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Preservation History

A History of Preservation
The Dinner Party's preservation efforts began with its construction. Judy Chicago and the many artisans and needleworkers who helped her create The Dinner Party made every effort to choose the most stable materials possible. Before being incorporated in the work, proposed samples of textiles and threads were often tested for color fastness, for shrinkage or distortion, and for changes to surface quality.

The needleworkers kept records, which included copious notes about the construction of many of the runners, the threads and fabrics used, and the results of cleaning tests. Included in these records are mock-ups and samples of materials and threads used in many of the place setting runners. These workshop records are archived at the Brooklyn Museum and are an invaluable resource for the Museum's long-term preservation of The Dinner Party.

Notebooks with labeled covers

In 1996, in preparation for an installation in Los Angeles, the textile portion of The Dinner Party (the 39 place setting runners, the Millennium runners, the tablecloths, and the Entry Banners) received conservation treatment. In 1997, with a grant from the Getty Grant Program, a team of conservators with specialties in paper, photographs, paintings, objects, and textiles examined the components of the entire Dinner Party. The resulting survey report of 8 notebooks provides a technical description of all the components, their existing conditions, and recommendations for treatments.

Woman comparing color swatches to runner embroidery

In 2002, the Conservation Department of the Brooklyn Museum, having received the archive material as well as the Getty Conservation Survey, also examined and documented the condition of The Dinner Party and issued proposals for the installation environment and future treatment needs. In preparation for the long-term installation, the Museum undertook a treatment program to stabilize and clean all the textiles and ceramics. The textiles were cleaned with vacuums and special attachments to remove ingrained soiling. Existing thread and fabric samples from the archived records were compared against each of the original runners. There appears to be no apparent difference between the two, indicating little color change in most of the works.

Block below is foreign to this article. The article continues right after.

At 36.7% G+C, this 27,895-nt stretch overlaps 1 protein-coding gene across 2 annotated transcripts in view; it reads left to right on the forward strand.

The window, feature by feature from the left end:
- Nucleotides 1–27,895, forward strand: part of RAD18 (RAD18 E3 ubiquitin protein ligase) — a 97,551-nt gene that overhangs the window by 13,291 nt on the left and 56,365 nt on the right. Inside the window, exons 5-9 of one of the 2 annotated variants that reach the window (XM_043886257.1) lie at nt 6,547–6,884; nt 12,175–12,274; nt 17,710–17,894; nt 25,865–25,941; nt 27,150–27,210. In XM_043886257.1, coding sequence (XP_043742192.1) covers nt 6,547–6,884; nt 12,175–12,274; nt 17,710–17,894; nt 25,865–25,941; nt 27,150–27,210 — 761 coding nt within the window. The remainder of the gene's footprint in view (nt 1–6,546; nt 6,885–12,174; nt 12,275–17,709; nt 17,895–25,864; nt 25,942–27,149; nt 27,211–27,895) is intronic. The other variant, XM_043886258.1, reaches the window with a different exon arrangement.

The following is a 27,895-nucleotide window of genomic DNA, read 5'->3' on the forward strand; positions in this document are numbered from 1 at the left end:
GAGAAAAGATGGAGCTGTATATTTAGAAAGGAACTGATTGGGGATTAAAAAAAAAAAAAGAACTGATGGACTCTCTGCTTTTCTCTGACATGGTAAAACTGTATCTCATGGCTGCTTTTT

Woman cleaning a ceramic plate

The ceramic elements (Heritage Floor tiles, the utensils, the chalices, and the plates), which are subject to changes in condition from handling and dust, were treated and cleaned. For this installation, consolidation (the re-securing of paint or glazes to their support) was undertaken for some of the plates. Most of the details on the plates are applied using overglaze enamels, made from low-fire glazes, whereas some of the details are made using paint. Both are liable to flake off the ceramic surface.

Read more about the environmental factors that were considered when planning the new exhibition.